Acupuncture is a 100% natural form of treatment. Health is restored through the balancing and realignment of energy within the body. Where a health problem is being created by deficiency in the body, the practitioner redirects energy in a way that stimulates and strengthens. When a problem is being caused by excess in the body, the practitioner looks to sedate and calm the affected organ or area. Nothing artificial is ever put into the body, rather the body is ‘tuned’, allowing it to naturally function in its most efficient manner.
Where will the needles be put?
Underlying Chinese medical philosophy is the concept of channels of energy, or ‘meridians’ which run through the body. Of the 14 main channels, 12 directly relate to the internal organs. Along these channels are specific points through which the energy of the channel, and consequently the related organ, can be affected. There are over 360 acupuncture points on the body, each with a unique function and character. By the insertion and manipulation of a fine needle into one of these points, that function can be stimulated, and the energy of the organ can be affected in such a way as to restore health.
In the case of very physical problems, such as a sports injury for example, needles may be inserted in the local area of the pain to relieve stagnation caused by trauma or over-activity. However, needles can also be used away from the channels in order to bring blood and energy to a muscle or area, thus promoting the body’s ability to heal. In line with the holistic philosophy of acupuncture, such physical work will often be supported by more general work on the individual’s constitution and underlying imbalances. This dual approach is the key to effective and long-lasting relief from symptoms.
Two different types of acupuncture
The two main schools of acupuncture that are practiced in the West are Traditional Chinese Medicine (TCM) and Five Element Acupuncture. Some practitioners train in both of these styles, and use an integrated approach in their practice.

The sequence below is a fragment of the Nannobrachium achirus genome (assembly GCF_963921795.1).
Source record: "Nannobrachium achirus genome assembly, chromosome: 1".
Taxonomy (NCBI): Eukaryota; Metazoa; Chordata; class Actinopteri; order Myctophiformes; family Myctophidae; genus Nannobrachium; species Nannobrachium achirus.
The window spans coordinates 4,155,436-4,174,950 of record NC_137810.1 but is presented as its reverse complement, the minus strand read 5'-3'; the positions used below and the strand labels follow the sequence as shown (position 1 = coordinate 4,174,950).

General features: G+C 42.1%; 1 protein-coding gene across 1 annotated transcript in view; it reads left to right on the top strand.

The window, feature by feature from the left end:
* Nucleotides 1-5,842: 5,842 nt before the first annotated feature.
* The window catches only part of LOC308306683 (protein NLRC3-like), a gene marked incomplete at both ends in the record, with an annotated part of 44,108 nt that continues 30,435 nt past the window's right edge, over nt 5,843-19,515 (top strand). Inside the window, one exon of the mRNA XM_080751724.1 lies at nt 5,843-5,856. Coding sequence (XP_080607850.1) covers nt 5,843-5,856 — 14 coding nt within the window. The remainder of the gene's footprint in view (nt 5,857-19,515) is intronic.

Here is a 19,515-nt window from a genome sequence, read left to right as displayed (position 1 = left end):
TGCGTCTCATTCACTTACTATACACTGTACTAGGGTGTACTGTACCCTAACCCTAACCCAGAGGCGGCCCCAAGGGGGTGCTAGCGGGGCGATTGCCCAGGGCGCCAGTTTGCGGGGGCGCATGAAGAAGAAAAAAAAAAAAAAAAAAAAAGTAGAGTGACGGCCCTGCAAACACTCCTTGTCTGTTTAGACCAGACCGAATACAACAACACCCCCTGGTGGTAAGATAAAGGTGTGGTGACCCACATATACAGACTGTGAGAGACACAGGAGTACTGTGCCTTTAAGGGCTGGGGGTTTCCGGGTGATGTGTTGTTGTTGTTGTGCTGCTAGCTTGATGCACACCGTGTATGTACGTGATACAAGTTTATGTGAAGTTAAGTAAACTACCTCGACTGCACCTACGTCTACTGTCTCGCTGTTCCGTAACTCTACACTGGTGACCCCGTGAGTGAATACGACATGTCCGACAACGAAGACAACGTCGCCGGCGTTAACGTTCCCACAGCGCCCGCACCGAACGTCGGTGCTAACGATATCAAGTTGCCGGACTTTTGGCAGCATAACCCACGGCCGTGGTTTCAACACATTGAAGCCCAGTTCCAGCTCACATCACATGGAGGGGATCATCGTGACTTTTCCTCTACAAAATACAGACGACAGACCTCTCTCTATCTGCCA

Traditional Chinese Medicine (TCM)
A very direct and effective style of acupuncture, TCM is based upon the concept that ill health can be understood in terms of energetic imbalances within the organs, or blockages of energy within the channels. The TCM practitioner diagnoses these imbalances from the patient’s description of symptoms, from pulse and tongue diagnosis, and through observation. They will then formulate a plan aimed towards restoring balance, and will choose acupuncture points whose functions match the desired effect. TCM acupuncture is especially useful for physical problems.
Five Element Acupuncture
Five Element Acupuncture shares the same underlying concepts as TCM, that ill health can be understood in terms of energetic imbalances within the organs, but adds an extra dimension by understanding the organs in the context of the Five Elements (Fire, Earth, Metal, Water and Wood).
The concept of the Five Elements has been part of Chinese philosophy for thousands of years. The great strength of Five Element Acupuncture is its ability to approach the mental, emotional and spiritual levels of a person. In perfect health, all of the five elements are balanced within a person. An understanding of the way in which imbalances in one of the elements can lead to disharmony in another allows the practitioner to trace the root cause of problems extremely effectively. Furthermore, as each of the elements relates to a different emotion, the Five Element model provides a means of understanding the emotional responses and emotional state of a person, and provides the necessary tools to facilitate change on this level.
What can be helped using Acupuncture?
Acupuncture is a holistic form of medicine, which recognises the integral links between mental and physical health. Emotional imbalance, whether coming from depression, fear, anger or any other source, will create and perpetuate physical imbalances in the body. Therefore, acupuncture aims to simultaneously approach the physical, mental and emotional aspects of a person.